However, if LinkedIn can figure out where you login to to read your email, which is not hard to do, AND if you are logged in to your email when they try to login as you with the same browser, then THEY can get it because it is your browser that is logging in. Wanna see how that works? Login to your email, then press Ctrl+N and make a new browser, and login to your email from the new browser. Hint: it's just a window on the same browser.

They don't need your password.

Re:Someone didn't read the screen, methinks. (2)

radish (98371) | about a year ago | (#44911515)

Cookies are bound to domains, and JS isn't allowed to cross domains (same origin policy). So yes, you can open a new tab or window and get into your mail without a login, but no, another site in another tab can't just suck down that data. Well, unless they're using an XSS exploit or something, but that would be what they're being accused of :)

Re:Someone didn't read the screen, methinks. (1)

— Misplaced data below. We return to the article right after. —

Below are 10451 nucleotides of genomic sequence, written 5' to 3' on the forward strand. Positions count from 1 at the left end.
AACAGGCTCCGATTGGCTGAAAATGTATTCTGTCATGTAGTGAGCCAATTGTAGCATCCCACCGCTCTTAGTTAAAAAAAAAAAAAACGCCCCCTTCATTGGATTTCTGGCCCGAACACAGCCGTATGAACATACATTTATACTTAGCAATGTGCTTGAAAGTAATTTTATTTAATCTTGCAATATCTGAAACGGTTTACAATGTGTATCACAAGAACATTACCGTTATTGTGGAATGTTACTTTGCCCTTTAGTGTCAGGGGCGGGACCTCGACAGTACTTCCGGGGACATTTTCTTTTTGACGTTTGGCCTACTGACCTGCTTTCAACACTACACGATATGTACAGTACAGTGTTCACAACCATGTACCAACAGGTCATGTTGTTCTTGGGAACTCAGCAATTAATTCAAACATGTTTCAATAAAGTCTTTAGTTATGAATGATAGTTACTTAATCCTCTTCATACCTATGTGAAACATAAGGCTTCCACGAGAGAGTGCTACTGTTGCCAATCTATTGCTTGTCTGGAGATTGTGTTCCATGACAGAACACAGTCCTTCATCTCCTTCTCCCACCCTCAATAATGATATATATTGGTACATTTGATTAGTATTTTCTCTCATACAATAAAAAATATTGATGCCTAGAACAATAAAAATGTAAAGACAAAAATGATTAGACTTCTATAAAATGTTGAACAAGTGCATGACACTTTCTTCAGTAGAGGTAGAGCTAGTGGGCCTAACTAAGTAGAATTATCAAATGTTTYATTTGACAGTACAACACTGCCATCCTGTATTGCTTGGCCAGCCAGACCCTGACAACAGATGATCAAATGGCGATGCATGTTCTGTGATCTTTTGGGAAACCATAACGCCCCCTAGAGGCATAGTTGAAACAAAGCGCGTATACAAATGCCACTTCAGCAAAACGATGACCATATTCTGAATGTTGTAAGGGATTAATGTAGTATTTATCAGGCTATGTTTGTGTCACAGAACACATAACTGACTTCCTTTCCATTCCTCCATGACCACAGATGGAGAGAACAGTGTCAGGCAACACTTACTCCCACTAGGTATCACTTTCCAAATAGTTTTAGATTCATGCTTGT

Skapare (16644) | about a year ago | (#44911689)

If only this level of security were true in all browsers and versions. Maybe some day it will be.

Re:Someone didn't read the screen, methinks. (1)

Zemran (3101) | about a year ago | (#44911897)

No, they do not even need to know your password. They have your email address as you have to give them one to open the account. With that they will access your contacts even with your password. You can change your password to try and stop them but they will still contact new people that you add to your contacts. I believe that there is collusion going on with Yahoo/Gmail/Hotmail etc.

Original posting? (1)

Coditor (2849497) | about a year ago | (#44911293)

The included post url no longer has any details, does anything know of a copy?

Fuck class action (1)

wbr1 (2538558) | about a year ago | (#44911303)

If they accessed email accounts without consent, then it is criminal action, and should be treated accordingly. The managers who signed off on such behaviors and any techs who performed them or created tools to, should be charged and tried with whatever hacking statutes apply. Then the company should be made to pay the victims.

If we are going to be a 'nation of laws' then we need stop being hypocritical in their application. But of course, the law is typically made to bully the small guy to the betterment of the big guy.

Re:Fuck class action (2, Informative)

Stan92057 (737634) | about a year ago | (#44911443)

When we were student and all student say every morning